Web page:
A record-breaking 28 medals in his kitty, the most decorated Olympian Michael Phelps says although Beijing Olympics was the greatest for him the "climb up the mountain" to the Rio Games made it equally special.
Phelps won a staggering eight gold medals in the 2008 Beijing Olympics, winning all the events he participated in. In the 2012 London Games, the ace swimmer went on to win four gold and two silver medals.
The American legend's personal life faced various issues as he went into depression after the 2012 Games, and he later revealed having contemplated suicide.
Phelps announced retirement but two years later returned to the sport in 2014. He went on to win six medals -- five gold and a silver -- in the 2016 Rio Olympics.
"The 2008 Olympics was stats-wise was the best. Hard to say it wasn't the greatest because I won eight medals but coming back to competing in Rio and the journey to it, that climb up the mountain was an amazing process. It was very different from Beijing but I loved it just as much," the 33-year-old Phelps said.
Talking about his journey, Phelps said it was extremely challenging for him to make a comeback but the belief he had on himself made it possible.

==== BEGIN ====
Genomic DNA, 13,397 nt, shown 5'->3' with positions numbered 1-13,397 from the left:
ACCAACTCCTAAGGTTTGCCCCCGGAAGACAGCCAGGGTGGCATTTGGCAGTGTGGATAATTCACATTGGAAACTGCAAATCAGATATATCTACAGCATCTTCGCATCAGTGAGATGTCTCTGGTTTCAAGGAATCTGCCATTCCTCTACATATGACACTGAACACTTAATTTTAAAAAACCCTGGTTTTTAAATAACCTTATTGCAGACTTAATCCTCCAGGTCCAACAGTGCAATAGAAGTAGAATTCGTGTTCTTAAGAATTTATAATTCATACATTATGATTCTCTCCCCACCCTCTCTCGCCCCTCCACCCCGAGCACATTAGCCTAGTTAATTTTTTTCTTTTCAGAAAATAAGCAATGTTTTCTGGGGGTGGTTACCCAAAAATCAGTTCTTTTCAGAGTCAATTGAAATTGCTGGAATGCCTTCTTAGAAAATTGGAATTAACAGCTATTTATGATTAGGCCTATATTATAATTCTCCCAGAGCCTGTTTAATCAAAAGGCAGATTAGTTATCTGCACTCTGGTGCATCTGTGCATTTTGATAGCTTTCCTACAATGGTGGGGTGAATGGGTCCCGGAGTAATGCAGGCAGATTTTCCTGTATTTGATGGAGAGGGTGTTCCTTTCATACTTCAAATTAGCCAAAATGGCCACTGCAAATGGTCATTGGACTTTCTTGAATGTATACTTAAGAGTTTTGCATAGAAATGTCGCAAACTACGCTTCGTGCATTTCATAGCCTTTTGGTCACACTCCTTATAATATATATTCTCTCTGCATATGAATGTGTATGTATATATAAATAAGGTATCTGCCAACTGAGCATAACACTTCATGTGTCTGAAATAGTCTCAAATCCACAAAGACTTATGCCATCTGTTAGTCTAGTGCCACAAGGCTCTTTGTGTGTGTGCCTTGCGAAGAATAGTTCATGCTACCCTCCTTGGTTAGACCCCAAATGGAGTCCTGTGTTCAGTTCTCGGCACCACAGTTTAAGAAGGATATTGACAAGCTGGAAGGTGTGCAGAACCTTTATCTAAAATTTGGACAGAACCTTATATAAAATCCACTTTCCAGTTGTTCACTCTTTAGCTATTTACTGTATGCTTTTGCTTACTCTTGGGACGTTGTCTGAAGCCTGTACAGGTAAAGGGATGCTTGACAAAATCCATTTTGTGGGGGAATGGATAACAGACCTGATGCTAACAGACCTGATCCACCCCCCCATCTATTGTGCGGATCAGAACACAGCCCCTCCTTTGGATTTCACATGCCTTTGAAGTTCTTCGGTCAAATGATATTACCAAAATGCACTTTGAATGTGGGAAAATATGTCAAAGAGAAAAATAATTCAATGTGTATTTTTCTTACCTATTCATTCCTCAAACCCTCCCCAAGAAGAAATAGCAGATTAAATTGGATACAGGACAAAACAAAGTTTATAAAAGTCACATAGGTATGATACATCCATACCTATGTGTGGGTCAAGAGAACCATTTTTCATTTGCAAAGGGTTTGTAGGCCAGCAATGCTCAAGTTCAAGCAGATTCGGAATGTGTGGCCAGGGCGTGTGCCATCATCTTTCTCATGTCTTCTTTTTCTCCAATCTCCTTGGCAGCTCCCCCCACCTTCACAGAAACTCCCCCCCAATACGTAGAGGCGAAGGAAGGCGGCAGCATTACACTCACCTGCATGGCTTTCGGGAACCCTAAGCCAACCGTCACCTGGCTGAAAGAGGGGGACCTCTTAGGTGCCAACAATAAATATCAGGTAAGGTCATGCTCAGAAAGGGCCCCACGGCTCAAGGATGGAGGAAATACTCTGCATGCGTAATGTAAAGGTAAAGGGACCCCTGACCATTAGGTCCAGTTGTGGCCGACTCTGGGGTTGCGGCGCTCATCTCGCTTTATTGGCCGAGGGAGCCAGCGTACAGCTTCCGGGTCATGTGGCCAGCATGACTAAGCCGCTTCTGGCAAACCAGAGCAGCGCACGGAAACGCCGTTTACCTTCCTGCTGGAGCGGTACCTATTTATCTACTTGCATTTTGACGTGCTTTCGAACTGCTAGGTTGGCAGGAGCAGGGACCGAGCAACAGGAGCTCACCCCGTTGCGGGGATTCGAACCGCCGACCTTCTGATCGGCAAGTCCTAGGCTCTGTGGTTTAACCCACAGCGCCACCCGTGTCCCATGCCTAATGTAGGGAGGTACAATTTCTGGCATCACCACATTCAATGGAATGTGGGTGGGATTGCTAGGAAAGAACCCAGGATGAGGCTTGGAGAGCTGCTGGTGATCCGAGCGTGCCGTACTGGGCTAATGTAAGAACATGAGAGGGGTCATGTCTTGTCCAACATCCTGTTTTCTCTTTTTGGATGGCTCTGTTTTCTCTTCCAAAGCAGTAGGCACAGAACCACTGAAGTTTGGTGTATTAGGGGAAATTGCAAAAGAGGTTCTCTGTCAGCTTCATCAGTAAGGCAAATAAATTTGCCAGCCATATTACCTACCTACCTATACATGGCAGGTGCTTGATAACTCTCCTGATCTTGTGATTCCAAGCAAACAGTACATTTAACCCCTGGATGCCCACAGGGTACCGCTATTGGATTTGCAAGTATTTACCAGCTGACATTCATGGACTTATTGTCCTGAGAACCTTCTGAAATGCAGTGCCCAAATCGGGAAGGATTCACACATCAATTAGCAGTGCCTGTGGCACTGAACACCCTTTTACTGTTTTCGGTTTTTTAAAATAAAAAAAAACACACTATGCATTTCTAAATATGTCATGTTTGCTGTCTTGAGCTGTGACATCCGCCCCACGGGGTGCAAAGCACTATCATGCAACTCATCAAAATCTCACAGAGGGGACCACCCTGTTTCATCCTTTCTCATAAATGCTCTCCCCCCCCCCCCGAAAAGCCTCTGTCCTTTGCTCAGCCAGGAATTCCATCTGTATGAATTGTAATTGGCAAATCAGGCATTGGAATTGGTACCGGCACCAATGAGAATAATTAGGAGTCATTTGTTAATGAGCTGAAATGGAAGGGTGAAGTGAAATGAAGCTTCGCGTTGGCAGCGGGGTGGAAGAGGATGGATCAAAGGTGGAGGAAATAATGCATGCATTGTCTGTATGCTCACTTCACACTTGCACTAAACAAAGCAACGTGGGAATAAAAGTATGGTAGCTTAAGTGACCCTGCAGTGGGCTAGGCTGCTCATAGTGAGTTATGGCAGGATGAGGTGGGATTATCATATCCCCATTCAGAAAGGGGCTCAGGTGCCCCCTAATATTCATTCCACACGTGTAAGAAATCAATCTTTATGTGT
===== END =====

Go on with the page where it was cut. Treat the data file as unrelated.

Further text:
"The 2012 Olympics wasn't my best form. It was challenging for me coming off 2008, not really having a goal not knowing where I was going was tough.
"And after 2012, to be able to find the motivation and perform, fighting the odds made my entire journey really special."
Considered the greatest swimmer of all time, Phelps also revealed what went on in his mind before an event.
"Standing on the block before the race there is absolutely nothing going on in my head. What could be going on their? Nothing, because I can't change how I have prepared for this very moment for that race. All I can do is swim."
Phelps, who has a unique way of warming up before a race, also said that a lot of swimmers were intimidated by the action.
Just before beginning a race, Phelps famously extends his massive arms and flaps them about his chest and back, slapping himself into the zone.
"I never thought that my arm slap was intimidating, I did it when I was an 11-year-old. Honestly, I didn't think about anyone else when I'm on the block. But a lot of people came up to me and told me they hated that sound."
Asked if he has any plans of coming back from retirement, the 33-year-old said there were none and he has achieved everything he wanted to.
"In swimming you miss one day it takes two days to get back. So for me when I spent 6 years straight without missing a single day of training I was getting so much more benefit than other athletes who swam six days. I have lost it now there is no coming back now," he said.
"In the swimming world, I have been able to achieve whatever I wanted that's what made 2016 (Rio Olympics) so good," he said at the opening of the first 'Under Armour' store in New Delhi.